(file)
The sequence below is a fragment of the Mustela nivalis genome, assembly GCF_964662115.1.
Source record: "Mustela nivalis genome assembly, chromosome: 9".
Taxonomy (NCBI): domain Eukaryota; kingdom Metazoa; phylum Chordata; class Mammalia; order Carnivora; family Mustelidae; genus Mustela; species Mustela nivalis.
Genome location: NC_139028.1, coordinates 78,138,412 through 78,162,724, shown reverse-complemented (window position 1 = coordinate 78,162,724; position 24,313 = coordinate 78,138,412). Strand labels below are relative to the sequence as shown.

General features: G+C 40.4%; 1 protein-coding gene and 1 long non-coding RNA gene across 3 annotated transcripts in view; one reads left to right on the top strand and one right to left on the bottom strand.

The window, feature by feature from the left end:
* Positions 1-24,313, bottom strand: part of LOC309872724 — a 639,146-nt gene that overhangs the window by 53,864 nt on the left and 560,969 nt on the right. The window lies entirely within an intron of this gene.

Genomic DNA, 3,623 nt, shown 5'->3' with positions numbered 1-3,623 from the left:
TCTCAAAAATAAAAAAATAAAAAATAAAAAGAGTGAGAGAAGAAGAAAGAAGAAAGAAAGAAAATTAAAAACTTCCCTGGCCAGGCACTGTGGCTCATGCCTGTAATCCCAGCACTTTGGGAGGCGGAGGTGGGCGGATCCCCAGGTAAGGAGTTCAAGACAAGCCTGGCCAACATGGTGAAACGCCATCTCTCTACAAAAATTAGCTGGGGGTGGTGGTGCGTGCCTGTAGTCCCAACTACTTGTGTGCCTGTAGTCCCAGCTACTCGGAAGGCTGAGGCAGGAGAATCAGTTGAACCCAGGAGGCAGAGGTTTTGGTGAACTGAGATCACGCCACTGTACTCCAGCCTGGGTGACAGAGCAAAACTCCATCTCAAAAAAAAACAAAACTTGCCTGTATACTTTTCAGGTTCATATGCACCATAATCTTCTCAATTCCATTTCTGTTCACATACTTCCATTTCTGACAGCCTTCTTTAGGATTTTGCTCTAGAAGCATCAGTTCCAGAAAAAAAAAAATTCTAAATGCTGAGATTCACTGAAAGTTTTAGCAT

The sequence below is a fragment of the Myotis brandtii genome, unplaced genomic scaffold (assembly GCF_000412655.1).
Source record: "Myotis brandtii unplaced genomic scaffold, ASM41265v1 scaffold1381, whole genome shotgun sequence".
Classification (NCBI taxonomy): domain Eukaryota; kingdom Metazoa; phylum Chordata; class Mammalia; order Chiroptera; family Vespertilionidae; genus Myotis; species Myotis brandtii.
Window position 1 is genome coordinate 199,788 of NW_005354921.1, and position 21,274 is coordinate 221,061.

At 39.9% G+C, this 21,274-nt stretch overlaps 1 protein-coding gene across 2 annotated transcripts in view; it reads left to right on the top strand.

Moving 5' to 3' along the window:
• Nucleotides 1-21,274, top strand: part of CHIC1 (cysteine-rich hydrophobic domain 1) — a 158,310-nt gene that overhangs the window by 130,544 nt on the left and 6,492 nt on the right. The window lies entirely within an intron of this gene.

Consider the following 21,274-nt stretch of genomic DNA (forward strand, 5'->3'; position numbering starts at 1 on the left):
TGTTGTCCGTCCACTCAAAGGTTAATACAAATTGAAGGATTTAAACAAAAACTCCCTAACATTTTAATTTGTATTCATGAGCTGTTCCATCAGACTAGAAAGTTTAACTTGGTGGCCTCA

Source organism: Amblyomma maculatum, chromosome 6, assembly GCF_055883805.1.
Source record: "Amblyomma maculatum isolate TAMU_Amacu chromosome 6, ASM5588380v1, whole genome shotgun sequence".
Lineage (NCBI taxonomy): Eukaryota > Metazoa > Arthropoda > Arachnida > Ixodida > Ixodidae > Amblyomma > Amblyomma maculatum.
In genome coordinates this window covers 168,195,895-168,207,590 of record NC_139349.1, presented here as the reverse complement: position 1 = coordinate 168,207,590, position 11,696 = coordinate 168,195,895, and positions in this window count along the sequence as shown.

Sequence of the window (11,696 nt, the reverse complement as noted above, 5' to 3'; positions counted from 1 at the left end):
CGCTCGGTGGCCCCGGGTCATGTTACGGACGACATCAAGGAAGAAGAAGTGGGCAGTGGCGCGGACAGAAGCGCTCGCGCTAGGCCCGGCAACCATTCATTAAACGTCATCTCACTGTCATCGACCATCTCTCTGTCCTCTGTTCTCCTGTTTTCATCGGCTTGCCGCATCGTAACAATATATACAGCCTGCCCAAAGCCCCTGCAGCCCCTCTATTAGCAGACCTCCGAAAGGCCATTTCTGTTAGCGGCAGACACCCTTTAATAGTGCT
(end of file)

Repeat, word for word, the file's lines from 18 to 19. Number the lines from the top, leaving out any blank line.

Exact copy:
TGTTGTCCGTCCACTCAAAGGTTAATACAAATTGAAGGATTTAAACAAAAACTCCCTAACATTTTAATTTGTATTCATGAGCTGTTCCATCAGACTAGAAAGTTTAACTTGGTGGCCTCA

Source organism: Amblyomma maculatum, chromosome 6, assembly GCF_055883805.1.